↑ comment by gjm ·
2020-11-02T02:43:11.190Z · LW(p) · GW(p)
You think my definition of "advertising" is too narrow. It might be, and I take your point that there are ways of pushing a story that don't involve explicitly paying money to the people you want to publish it. (Which I didn't intend to deny -- that's why I asked "who is paying whom" rather than assuming that the whom is the news outlet.) But it looks to me as if either your definition of "advertising" is too broad, or else there are limits on it that I have failed to understand.
For me, I think what distinguishes advertisement from other forms of publication is something like this: an advertisement is there because someone else hopes to gain from my paying attention to it, in contrast to other publications which are (in principle) there because someone else hopes that I will gain by paying attention to it, perhaps because if I expect to do so then I will pay them.
There are degrees of advertising-ness. Something is 100% pure advertising if it exists, and is the way it is, only because someone has purposes that are advanced when others pay attention to it. Something is 100% pure not-advertising if those who made it value others' attention only because those others get, or think they get, something valuable from it. Scarcely anything is 100% pure either way. Subliminal advertisements, to whatever extent they work, would be 100% pure advertising. Maybe if I hire you to do some sort of analysis, and you do it as accurately and honestly as you can, your writeup is 100% pure not-advertising.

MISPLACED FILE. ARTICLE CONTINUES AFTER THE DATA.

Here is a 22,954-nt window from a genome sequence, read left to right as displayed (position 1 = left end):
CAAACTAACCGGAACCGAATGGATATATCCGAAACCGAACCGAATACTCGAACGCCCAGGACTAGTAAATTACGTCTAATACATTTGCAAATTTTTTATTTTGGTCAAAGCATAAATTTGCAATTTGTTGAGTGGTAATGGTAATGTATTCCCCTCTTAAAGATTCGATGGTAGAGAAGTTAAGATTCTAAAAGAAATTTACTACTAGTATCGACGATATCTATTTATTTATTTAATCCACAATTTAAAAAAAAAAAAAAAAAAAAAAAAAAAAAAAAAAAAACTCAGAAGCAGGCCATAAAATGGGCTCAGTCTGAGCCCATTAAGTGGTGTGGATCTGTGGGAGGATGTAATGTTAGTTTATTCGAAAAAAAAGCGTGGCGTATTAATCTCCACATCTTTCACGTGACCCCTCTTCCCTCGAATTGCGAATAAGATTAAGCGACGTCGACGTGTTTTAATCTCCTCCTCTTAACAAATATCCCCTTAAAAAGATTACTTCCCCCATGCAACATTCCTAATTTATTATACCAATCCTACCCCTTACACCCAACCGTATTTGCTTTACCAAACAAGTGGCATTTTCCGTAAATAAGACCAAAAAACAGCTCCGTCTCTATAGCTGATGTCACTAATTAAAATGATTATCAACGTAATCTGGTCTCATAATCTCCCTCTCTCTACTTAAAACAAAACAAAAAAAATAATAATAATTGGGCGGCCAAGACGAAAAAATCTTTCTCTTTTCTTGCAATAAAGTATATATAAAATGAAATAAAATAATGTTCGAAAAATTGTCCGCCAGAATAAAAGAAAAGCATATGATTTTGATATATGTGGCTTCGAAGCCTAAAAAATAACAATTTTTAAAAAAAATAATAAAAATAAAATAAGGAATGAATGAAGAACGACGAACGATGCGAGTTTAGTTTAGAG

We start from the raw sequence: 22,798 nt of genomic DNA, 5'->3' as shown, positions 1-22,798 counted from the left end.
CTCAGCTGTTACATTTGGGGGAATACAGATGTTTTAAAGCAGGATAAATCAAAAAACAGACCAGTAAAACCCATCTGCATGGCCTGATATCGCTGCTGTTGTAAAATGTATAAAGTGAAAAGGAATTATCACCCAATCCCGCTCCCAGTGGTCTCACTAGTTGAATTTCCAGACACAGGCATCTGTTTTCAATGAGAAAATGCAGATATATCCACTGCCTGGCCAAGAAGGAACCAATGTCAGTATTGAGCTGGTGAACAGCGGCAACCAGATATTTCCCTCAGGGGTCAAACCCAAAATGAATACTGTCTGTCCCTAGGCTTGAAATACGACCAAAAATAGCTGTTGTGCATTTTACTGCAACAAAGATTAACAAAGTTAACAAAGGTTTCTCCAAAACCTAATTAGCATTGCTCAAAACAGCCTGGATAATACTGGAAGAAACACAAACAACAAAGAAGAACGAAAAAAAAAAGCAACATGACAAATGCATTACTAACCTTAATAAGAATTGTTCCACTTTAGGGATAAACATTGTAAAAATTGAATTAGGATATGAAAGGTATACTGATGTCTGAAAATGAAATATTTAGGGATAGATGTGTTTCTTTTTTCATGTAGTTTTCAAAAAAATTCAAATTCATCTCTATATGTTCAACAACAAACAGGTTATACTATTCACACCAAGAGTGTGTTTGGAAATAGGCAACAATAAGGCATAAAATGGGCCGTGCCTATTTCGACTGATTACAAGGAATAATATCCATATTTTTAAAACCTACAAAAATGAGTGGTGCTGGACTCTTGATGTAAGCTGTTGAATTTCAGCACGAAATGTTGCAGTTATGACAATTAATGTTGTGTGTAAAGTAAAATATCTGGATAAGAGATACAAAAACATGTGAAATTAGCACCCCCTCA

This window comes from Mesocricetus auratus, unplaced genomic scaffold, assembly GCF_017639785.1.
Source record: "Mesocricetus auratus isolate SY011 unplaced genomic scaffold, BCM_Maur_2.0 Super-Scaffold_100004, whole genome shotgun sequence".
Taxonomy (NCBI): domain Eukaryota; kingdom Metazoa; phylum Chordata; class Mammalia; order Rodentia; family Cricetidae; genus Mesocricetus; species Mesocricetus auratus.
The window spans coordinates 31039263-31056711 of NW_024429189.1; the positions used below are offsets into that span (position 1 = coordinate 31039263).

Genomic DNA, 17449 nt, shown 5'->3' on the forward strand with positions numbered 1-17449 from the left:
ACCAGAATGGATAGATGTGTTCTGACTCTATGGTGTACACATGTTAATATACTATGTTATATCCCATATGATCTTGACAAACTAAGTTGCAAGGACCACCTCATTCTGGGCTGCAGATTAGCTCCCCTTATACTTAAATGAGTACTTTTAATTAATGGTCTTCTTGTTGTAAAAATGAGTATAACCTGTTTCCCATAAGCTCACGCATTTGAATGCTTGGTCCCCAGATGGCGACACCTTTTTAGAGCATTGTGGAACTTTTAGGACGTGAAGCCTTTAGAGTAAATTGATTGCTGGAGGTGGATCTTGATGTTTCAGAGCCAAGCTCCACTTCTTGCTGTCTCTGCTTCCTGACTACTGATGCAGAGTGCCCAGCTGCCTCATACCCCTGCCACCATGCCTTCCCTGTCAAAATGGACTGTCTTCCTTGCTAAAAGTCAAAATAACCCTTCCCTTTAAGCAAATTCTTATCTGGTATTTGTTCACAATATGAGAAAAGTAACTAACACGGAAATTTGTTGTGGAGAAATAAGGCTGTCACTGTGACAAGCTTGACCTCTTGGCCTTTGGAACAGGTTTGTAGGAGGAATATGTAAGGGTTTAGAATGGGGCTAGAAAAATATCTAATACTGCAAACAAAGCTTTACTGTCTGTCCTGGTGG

Charles Dickens wrote Bleak House partly to encourage reform of a malfunctioning part of the English legal system. It is more than 0% advertising. But he also wrote it to provide readers with an engrossing story, interesting characters, good writing, and so forth, and it continues to be read after the Chancery Court was abolished. I would find it perverse to say that it "is advertising", still more to say that "novels are a subset of advertising" just because many of them have some sort of persuasive purpose.
It looks to me as if news is more advertising-y than novels, but I am not persuaded that news is advertising-y enough to justify the claim that "news is a subset of advertising".
You gave a number of concrete examples of stories in Ars Technica that you think are there at least partly because someone else hopes to profit from their being read. You may be right. If so, that establishes that those stories are more-than-0% advertising. Maybe they're close to 100%. So far, so good.
On the other hand, when Ars Technica publishes a liveblog of the latest Apple announcement event, it's doing so not only because Apple made it possible for them to do it by inviting their journalists (and, for all I know, providing other incentives of one sort or another) but also because it turns out that quite a lot of people want to know what shiny things the world's most successful shiny-thing company has just announced. Those things are a long way from being 0% advertising, but they're also a long way from being 100%: a major reason why they're there and are the way they are is because lots of people actually want to read them. I, personally, would not say that they "are advertising".